Description:This handbook covers the assessment and treatment of geriatric, adult, child, and adolescent patients in the psychiatric emergency setting, following a biopsychosocial approach to immediate as well as long-term treatment plans.
Purpose:According to the authors, the purpose is to complement existing books on this topic and to provide more information as well as in-depth discussions. These are worthy objectives. As the author points out though, certain chapters are similar in content to psychiatric textbooks. The objective to serve as a comprehensive and practical text in emergency psychiatry is met, although this makes it less of a handbook.
Audience:This book is written not only for psychiatrists, but also for psychiatry residents, medical students, and clinicians who may be involved in the treatment of psychiatric patients in and out of the emergency setting. It is appropriate for psychiatrists and psychiatry residents.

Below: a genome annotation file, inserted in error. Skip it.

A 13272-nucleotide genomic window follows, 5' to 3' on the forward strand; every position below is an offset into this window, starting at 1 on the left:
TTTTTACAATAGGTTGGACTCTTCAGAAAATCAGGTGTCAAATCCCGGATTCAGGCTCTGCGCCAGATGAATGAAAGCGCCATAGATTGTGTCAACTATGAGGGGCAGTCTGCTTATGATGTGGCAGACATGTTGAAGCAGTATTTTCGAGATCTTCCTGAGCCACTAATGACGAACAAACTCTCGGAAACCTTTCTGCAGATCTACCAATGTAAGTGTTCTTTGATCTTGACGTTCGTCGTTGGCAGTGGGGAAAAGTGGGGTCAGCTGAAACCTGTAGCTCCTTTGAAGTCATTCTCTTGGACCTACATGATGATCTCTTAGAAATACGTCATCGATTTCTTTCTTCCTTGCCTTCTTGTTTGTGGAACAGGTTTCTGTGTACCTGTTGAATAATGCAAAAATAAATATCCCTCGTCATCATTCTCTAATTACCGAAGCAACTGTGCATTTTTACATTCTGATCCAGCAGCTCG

Features:It primarily covers definitions, epidemiology, clinical characteristics, assessment, and the pharmacologic and non-pharmacologic treatment of various psychiatric conditions in the emergency setting. In addition, crisis intervention, general psychiatric assessment, medications for general psychiatric emergencies, and the emergency psychiatric manifestations of medical conditions are covered. Two chapters are devoted to PTSD and the emergency psychiatric care for victims and survivors of terrorism and natural disasters. The emergency psychiatric manifestations of medical conditions are coveredparticularly well. Tables, figures, boxes, acronyms, mnemonics, and scales are unique features. The book is easy to read and understand. One shortcoming is that the pharmacology portions do not reference specific evidence-based literature. Also, some topics, like child and adolescent psychiatric emergencies, are not as well covered as others.
Assessment:This is a comprehensive book for the assessment and treatment of psychiatric problems in the emergency setting. Other handbooks, such as Pocket Handbook of Emergency Psychiatry Medicine, Kaplan and Sadock (Lippincott Williams & Wilkins, 1993), use a presenting clinical problem approach to diagnosing and treating psychiatric emergencies. This approach provides a quick reference that is more practical in the emergency setting.